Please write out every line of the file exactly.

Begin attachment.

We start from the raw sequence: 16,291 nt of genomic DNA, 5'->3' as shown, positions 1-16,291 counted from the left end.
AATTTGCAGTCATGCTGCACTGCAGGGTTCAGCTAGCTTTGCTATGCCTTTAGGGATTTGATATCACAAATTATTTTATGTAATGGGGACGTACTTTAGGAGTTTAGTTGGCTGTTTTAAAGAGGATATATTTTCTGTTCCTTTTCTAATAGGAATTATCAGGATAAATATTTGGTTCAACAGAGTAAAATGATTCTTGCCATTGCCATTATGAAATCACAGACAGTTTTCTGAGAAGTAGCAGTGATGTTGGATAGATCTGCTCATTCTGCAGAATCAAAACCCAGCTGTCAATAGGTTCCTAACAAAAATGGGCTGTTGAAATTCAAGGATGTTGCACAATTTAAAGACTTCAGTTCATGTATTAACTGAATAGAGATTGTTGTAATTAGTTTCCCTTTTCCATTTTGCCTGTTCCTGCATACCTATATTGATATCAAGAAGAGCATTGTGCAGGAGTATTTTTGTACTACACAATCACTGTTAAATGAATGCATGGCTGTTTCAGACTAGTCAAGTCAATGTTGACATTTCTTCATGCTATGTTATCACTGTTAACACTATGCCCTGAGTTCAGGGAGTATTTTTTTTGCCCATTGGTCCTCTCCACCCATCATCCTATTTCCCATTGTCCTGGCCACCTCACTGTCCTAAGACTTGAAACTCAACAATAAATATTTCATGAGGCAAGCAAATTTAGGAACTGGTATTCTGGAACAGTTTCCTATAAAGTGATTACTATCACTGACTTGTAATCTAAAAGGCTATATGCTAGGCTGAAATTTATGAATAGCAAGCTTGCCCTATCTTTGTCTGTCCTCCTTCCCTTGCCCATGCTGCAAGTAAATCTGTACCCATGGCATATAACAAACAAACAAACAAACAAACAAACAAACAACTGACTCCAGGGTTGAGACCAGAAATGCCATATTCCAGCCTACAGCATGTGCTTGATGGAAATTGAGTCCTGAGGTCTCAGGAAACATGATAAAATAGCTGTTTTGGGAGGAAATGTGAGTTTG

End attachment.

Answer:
We start from the raw sequence: 16,291 nt of genomic DNA, 5'->3' as shown, positions 1-16,291 counted from the left end.
AATTTGCAGTCATGCTGCACTGCAGGGTTCAGCTAGCTTTGCTATGCCTTTAGGGATTTGATATCACAAATTATTTTATGTAATGGGGACGTACTTTAGGAGTTTAGTTGGCTGTTTTAAAGAGGATATATTTTCTGTTCCTTTTCTAATAGGAATTATCAGGATAAATATTTGGTTCAACAGAGTAAAATGATTCTTGCCATTGCCATTATGAAATCACAGACAGTTTTCTGAGAAGTAGCAGTGATGTTGGATAGATCTGCTCATTCTGCAGAATCAAAACCCAGCTGTCAATAGGTTCCTAACAAAAATGGGCTGTTGAAATTCAAGGATGTTGCACAATTTAAAGACTTCAGTTCATGTATTAACTGAATAGAGATTGTTGTAATTAGTTTCCCTTTTCCATTTTGCCTGTTCCTGCATACCTATATTGATATCAAGAAGAGCATTGTGCAGGAGTATTTTTGTACTACACAATCACTGTTAAATGAATGCATGGCTGTTTCAGACTAGTCAAGTCAATGTTGACATTTCTTCATGCTATGTTATCACTGTTAACACTATGCCCTGAGTTCAGGGAGTATTTTTTTTGCCCATTGGTCCTCTCCACCCATCATCCTATTTCCCATTGTCCTGGCCACCTCACTGTCCTAAGACTTGAAACTCAACAATAAATATTTCATGAGGCAAGCAAATTTAGGAACTGGTATTCTGGAACAGTTTCCTATAAAGTGATTACTATCACTGACTTGTAATCTAAAAGGCTATATGCTAGGCTGAAATTTATGAATAGCAAGCTTGCCCTATCTTTGTCTGTCCTCCTTCCCTTGCCCATGCTGCAAGTAAATCTGTACCCATGGCATATAACAAACAAACAAACAAACAAACAAACAAACAACTGACTCCAGGGTTGAGACCAGAAATGCCATATTCCAGCCTACAGCATGTGCTTGATGGAAATTGAGTCCTGAGGTCTCAGGAAACATGATAAAATAGCTGTTTTGGGAGGAAATGTGAGTTTG